The 80/20 rule helps boost efficiency at work - 80% of our good work is done during 20% of our time; it is just that we have to know our most productive time-window and keep it free from distraction.
7. Silence is golden: Social media notifications are best kept turned off while at work, even otherwise. This gives us greater control of when we should access it. A single notification could distract us while trying to focus on a task, leading us down that familiar path of clicking, pondering, commenting and then moving on to other web-pages.
Keeping the mobile phone in silent mode is a useful practice for those who do focused work, such as doctors, lawyers and creative people. A periodic check for messages or missed calls in between appointments or during break time will be a lot more productive than getting interrupted every few minutes and struggling each time to regain focus and concentration.
8. Don’t sweat the small stuff: It is best not to waste our brain’s resources for trivial decisions. Successful men have shown by example the importance they paid to avoiding such distractions. For example, Steve Jobs always wore a black T shirt and blue denim jeans because he did not want to waste his brain power by deciding what to wear at the start of each day.
Barack Obama wore only blue or gray suits for the same reason. "You'll see I wear only gray or blue suits," Obama said in an interview to Vanity Fair magazine. "I'm trying to pare down decisions. I don't want to make decisions about what I’m eating or wearing. Because I have too many other decisions to make."
While this is not an appeal to shed interest in one’s wardrobe or food choices, the principle is well-understood.
9. Strip the book down to the bone: Many non-fiction books contain a lot of ‘padding’ material, which is essentially words and sentences thrown in that do not add to the meaning. Such books often have a summary that is no longer than two paragraphs. The question is, is it worth reading 400 pages for two paragraphs of information?
10. Less is more: Those planning a lecture must first decide on the minimum effective dose (MED) of information they can deliver in the limited time given, and avoid the common mistake of compressing a one-hour lecture into a ten minute presentation. While at the receiving end of an overloaded lecture, scribbling a couple of main messages down will help us retain a minimum amount.
11. Keep it short: Apps like Inshorts and flipboard are getting popular by serving news in bite-sized portions, with an option to read more only if we are interested. Those who enjoy reading news on the Internet are now able to customize their apps or web portals according to their personal preferences. For example, Google news can be customized to selectively fetch articles from our favorite newspapers, on the topics and key words that we are interested in.
12. Less news is good news: One or two reliable sources of news are typically enough for most people, and that can be audio, visual, print or Internet-based. Keeping the TV on absentmindedly can open up the gates for information overload, at times turning our home into a virtual police control room - with relentless live reporting of crime, accidents, threats and scandals by TV channels claiming to show ‘breaking news’ each time. Knowing beforehand what program we want to watch will help avoid this deluge of disturbing negative information.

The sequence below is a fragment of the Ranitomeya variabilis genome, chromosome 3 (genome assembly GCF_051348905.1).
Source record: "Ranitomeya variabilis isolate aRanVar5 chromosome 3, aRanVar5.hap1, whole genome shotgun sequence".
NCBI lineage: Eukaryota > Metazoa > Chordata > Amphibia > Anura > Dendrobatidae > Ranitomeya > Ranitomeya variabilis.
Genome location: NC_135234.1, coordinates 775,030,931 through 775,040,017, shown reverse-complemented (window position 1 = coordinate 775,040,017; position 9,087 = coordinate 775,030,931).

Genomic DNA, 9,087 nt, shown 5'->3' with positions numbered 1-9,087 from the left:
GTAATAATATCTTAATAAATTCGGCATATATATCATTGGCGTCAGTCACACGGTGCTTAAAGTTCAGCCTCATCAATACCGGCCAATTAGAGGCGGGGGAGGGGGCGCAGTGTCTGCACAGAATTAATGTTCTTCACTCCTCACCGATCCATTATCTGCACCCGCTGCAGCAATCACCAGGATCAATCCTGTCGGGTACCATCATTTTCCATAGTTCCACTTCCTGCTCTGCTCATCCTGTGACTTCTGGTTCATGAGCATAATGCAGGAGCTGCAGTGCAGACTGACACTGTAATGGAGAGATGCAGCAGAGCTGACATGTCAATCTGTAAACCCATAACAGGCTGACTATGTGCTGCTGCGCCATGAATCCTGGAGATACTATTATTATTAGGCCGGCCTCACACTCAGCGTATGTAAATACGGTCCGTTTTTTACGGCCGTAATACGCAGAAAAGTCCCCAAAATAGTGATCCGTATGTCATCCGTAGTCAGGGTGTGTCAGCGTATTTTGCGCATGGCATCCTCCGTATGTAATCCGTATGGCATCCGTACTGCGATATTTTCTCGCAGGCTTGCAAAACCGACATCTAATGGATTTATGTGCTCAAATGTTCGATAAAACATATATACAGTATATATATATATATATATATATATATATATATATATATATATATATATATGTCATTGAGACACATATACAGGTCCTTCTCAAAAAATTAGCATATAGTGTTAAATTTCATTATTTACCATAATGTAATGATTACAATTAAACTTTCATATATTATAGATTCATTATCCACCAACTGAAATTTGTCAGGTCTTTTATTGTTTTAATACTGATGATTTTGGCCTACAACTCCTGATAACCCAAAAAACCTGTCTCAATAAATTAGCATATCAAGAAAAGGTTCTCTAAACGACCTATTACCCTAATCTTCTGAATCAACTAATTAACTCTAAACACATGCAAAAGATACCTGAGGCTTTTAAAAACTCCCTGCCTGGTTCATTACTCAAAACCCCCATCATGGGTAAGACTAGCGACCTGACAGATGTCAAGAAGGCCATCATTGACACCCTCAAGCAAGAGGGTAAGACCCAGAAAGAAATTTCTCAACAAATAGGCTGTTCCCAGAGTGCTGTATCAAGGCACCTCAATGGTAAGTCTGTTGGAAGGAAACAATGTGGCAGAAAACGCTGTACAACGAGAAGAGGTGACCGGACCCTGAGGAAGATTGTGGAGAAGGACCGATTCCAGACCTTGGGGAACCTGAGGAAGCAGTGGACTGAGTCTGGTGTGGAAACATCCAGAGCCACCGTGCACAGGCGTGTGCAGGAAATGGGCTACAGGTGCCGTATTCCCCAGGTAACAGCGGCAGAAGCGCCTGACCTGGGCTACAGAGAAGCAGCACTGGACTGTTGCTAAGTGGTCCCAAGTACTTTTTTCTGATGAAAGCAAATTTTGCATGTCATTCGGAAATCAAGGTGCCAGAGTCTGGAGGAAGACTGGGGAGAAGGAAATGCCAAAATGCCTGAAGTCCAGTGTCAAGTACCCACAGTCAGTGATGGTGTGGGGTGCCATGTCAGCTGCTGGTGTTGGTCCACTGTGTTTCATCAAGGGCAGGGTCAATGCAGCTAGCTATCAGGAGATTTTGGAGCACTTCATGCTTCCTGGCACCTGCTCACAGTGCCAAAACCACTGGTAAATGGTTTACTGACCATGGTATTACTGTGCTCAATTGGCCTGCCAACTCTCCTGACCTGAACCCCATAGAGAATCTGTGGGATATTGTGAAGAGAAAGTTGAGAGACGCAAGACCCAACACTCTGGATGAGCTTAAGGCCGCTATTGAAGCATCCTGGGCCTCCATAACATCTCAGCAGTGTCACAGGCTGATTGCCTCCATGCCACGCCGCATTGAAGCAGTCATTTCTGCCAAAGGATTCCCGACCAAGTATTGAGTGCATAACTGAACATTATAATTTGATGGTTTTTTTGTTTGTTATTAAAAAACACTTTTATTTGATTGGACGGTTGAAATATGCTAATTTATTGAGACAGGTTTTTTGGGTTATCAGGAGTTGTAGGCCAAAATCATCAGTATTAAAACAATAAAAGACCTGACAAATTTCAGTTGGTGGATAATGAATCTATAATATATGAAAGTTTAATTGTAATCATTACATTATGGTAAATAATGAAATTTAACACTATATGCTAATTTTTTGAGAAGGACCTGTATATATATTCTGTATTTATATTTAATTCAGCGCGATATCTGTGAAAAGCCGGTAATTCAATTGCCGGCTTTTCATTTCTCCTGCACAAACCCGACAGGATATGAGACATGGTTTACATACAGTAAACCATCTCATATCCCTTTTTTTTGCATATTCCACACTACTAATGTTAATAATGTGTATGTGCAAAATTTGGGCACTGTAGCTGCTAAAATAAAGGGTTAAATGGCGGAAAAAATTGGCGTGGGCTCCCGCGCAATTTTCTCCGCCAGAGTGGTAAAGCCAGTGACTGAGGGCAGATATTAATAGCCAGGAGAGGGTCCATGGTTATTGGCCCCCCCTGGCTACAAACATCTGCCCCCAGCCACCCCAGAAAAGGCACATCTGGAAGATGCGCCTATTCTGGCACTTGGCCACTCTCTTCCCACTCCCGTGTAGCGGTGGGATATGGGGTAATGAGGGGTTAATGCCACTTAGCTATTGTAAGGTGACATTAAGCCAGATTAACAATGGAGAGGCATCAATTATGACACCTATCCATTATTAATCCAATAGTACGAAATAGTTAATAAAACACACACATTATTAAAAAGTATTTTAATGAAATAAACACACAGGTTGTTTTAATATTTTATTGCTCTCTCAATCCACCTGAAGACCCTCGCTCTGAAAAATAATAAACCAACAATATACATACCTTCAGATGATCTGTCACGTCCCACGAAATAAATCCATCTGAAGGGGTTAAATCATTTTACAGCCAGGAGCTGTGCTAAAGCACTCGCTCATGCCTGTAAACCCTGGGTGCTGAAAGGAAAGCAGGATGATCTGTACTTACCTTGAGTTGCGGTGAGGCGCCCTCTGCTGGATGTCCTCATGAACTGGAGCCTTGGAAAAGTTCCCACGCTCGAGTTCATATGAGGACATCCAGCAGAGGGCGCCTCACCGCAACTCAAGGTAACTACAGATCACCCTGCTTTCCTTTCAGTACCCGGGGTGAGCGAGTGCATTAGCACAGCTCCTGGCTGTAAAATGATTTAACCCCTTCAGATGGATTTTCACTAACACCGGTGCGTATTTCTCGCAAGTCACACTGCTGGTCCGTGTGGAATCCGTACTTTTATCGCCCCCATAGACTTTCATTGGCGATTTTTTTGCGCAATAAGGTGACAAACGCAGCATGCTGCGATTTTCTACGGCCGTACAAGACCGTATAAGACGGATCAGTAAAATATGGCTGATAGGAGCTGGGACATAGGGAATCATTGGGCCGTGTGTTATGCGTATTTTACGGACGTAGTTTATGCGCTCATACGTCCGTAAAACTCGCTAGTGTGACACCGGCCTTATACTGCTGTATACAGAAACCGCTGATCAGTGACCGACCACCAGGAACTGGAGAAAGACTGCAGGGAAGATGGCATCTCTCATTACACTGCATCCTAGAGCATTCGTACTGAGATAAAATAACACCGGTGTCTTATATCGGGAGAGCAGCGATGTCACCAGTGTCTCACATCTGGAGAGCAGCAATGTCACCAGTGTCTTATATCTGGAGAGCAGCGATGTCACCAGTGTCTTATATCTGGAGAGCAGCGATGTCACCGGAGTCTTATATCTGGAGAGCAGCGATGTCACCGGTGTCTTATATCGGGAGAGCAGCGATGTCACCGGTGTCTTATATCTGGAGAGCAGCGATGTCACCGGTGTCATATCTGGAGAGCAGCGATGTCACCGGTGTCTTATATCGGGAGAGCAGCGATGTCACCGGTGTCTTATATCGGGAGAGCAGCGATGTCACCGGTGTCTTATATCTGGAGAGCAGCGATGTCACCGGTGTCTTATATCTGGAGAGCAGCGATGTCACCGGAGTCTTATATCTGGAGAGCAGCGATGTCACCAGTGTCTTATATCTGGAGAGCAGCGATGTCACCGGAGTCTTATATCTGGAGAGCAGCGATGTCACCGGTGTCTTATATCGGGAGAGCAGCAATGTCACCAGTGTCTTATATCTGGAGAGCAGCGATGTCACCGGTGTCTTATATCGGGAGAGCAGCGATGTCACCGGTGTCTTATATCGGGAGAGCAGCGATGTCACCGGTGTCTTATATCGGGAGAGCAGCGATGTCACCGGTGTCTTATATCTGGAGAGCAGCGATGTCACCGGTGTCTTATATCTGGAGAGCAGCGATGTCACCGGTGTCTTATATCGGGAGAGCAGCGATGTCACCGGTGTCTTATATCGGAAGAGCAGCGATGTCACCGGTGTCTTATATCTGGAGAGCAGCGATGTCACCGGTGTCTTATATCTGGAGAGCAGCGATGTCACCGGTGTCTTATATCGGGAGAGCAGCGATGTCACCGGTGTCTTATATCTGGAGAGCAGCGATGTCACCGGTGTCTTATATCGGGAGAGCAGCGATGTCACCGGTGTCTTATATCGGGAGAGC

13. Social media can be addictive: Limiting the use of social media and email to only a few minutes once or twice a day is a smart way to retain control of our time. Those using Facebook can reduce the clutter on their walls by ‘unfollowing’ or ‘unfriending’ those contacts whose updates are offensive or uninteresting. This helps Facebook remain true to its original purpose: to help us stay in touch with friends worldwide without physically calling them up each time. Taking a periodic break from social media for one or two weeks is also helpful to regain focus on important tasks at hand.
In summary, information overload is part of modern lifestyle, and can affect us adversely unless we are able to filter out what we do not need. Too much information can lead to decision fatigue. Contrary to common belief, human beings are not good at multitasking, therefore it is wise to minimize distractions while at work or study. Making decisions about unimportant things can drain the brain’s energy. Setting limits on TV viewing, Internet and social media use will help reduce mind clutter and boost productivity. Keeping the brain well-nourished and well-rested is important to remain energetic and creative.
1. Judges suffer decision fatigue after a long day
2. Schadenfreude: why we secretly enjoy the misfortune of others
3. How information overload can lower our IQ
4. How shoppers spend more money when hungry
(The author is a senior consultant gastroenterologist and deputy medical director, Sunrise group of hospitals)